body. Fatigue should be regarded as a twofold thing--a state of mind,

designated its subjective aspect, and a condition of various parts of

the body, designated its objective aspect. The former is observable by

introspection, the latter by analysis of bodily secretions and by

measurement of the diminution of work, entirely without reference to

the way the mind regards the work. Fatigue subjectively, or fatigue as

we _feel_ it, is not at all the same as fatigue as manifested in the

body. If we were to make two curves, the one showing the advancement of

the _feeling_ of fatigue, and the other showing the advancement of

impotence on the part of the bodily processes, the two curves would not

at all coincide. Stated another way, fatigue is a complex thing, a

product of ideas, feelings and sensations, and sometimes the ideas

overbalance the sensations and we think we are more tired then we are

objectively. It is this fact that accounts for our too rapid giving up

when we are engaged in hard work.

A psychological analysis of the subjective side of fatigue will make

its true nature more apparent. Probably the first thing we find in the

mind when fatigued is a large mass of sensations. They are referred to

various parts of the body, mostly the part where muscular activity has

been most violent and prolonged. Not all of the sensations, however,

are intense enough to be localizable, some being so vague that we

merely say we are "tired all over." These vague sensations are often

overlooked; nevertheless, as will be shown later, they may be

exceedingly important.

But sensations are not the only contents of the mind at time of

fatigue. Feelings are present also, usually of a very unpleasant kind.

They are related partly to the sensations mentioned above, which are

essentially painful, and they are feelings of boredom and ennui. We

have yet to examine the ideas in mind and their behavior at time of

fatigue. They come sluggishly, associations being made slowly and

inaccurately, and we make many mistakes. But constriction of ideas is

not the sole effect of fatigue. At such a time there are usually other

ideas in the mind not relevant to the fatiguing task of the moment,

and exceedingly distracting. Often they are so insistent in forcing

themselves upon our attention that we throw up the work without further

effort. It is practically certain that much of our fatigue is due, not

to real weariness and inability to work, but to the presence of ideas

that appear so attractive in contrast with the work in hand that we say

we are tired of the latter. What we really mean is that we would rather

do something else. These obtruding ideas are often introduced into our

minds by other people who tell us that we have worked long enough and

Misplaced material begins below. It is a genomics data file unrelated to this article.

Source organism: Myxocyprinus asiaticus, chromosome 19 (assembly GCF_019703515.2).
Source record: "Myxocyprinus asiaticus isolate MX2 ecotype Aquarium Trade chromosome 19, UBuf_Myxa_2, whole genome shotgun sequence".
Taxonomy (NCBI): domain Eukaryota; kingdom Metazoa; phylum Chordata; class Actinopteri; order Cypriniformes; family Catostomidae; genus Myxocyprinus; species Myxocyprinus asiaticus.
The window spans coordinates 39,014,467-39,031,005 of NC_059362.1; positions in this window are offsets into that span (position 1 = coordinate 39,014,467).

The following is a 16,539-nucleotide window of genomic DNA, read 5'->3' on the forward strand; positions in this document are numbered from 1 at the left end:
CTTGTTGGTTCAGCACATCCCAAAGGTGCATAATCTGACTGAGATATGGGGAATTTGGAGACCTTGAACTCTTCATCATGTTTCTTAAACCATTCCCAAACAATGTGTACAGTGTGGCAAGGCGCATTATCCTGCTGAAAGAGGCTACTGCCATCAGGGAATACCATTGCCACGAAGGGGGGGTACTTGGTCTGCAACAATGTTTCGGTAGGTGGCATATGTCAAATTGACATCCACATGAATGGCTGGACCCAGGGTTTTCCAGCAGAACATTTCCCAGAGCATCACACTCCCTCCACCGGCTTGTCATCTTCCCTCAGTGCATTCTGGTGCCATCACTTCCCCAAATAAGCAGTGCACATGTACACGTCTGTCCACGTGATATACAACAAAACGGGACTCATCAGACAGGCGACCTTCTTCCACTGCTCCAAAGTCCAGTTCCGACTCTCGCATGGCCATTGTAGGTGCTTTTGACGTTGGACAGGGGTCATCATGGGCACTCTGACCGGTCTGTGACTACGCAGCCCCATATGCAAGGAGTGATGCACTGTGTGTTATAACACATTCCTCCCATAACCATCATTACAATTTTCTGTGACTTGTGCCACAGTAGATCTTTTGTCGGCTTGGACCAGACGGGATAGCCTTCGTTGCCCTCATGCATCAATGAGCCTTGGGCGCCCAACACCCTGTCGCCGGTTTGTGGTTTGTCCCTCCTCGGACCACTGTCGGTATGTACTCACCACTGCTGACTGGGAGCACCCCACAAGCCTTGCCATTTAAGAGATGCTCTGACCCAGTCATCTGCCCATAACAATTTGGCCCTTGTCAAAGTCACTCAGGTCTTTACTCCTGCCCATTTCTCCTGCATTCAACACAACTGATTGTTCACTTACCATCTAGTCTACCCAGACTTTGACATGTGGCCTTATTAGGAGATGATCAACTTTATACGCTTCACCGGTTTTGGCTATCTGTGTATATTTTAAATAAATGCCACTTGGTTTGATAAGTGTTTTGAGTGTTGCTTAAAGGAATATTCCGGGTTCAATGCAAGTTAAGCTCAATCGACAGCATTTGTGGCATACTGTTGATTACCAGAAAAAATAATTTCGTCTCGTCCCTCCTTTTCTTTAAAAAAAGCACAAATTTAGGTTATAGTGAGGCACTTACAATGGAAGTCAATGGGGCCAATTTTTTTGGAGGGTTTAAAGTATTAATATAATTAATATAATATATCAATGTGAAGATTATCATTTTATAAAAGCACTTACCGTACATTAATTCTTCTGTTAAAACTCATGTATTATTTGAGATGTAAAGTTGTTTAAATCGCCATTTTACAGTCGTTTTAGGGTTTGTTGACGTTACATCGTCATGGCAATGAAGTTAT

ought to come and play, and though we may not have felt tired up to

this point, still the suggestion is so strong that we immediately begin

to feel tired. Various social situations can arouse the same

suggestion. For example, as the clock nears quitting time, we feel that

we ought to be tired, so we allow ourselves to think we are.

Let us now examine the bodily conditions to see what fatigue is

objectively. "Physiologically it has been demonstrated that fatigue is

accompanied by three sorts of changes. First, poisons accumulate in the

blood and affect the action of the nervous system, as has been shown by

direct analysis. Mosso ... selected two dogs as nearly alike as

possible. One he kept tied all day; the other, he exercised until by

night it was thoroughly tired. Then he transfused the blood of the

tired animal into the veins of the rested one and produced in him all

the signs of fatigue that were shown by the other. There can be no

doubt that the waste products of the body accumulate in the blood and

interfere with the action of the nerve cells and muscles. It is

probable that these accumulations come as a result of mental as well as

of physical work.

"A second change in fatigue has been found in the cell body of the

neurone. Hodge showed that the size of the nucleus of the cell in the

spinal cord of a bee diminished nearly 75 per cent, as a result of the

day's activity, and that the nucleus became much less solid. A third

change that has been demonstrated as a result of muscular work is the

accumulation of waste products in the muscle tissue. Fatigued muscles

contain considerable percentages of these products. That they are

important factors in the fatigue process has been shown by washing them

from a fatigued muscle. As a result the muscle gains new capacity for

work. The experiments are performed on the muscles of a frog that have

been cut from the body and fatigued by electrical stimulation. When

they will no longer respond, their sensitivity may be renewed by

washing them in dilute alcohol or in a weak salt solution that will

dissolve the products of fatigue. It is probable that these products

stimulate the sense-organs in the muscles and thus give some of the

sensations of fatigue. Of these physical effects of fatigue, the

accumulation of waste products in the blood and the effects upon the

nerve cells are probably common both to mental and physical fatigue.

The effect upon the muscles plays a part in mental fatigue only so far

as all mental work involves some muscular activity."

By this time you must be convinced that the subject of fatigue is

exceedingly complicated; that its effects are manifested differently in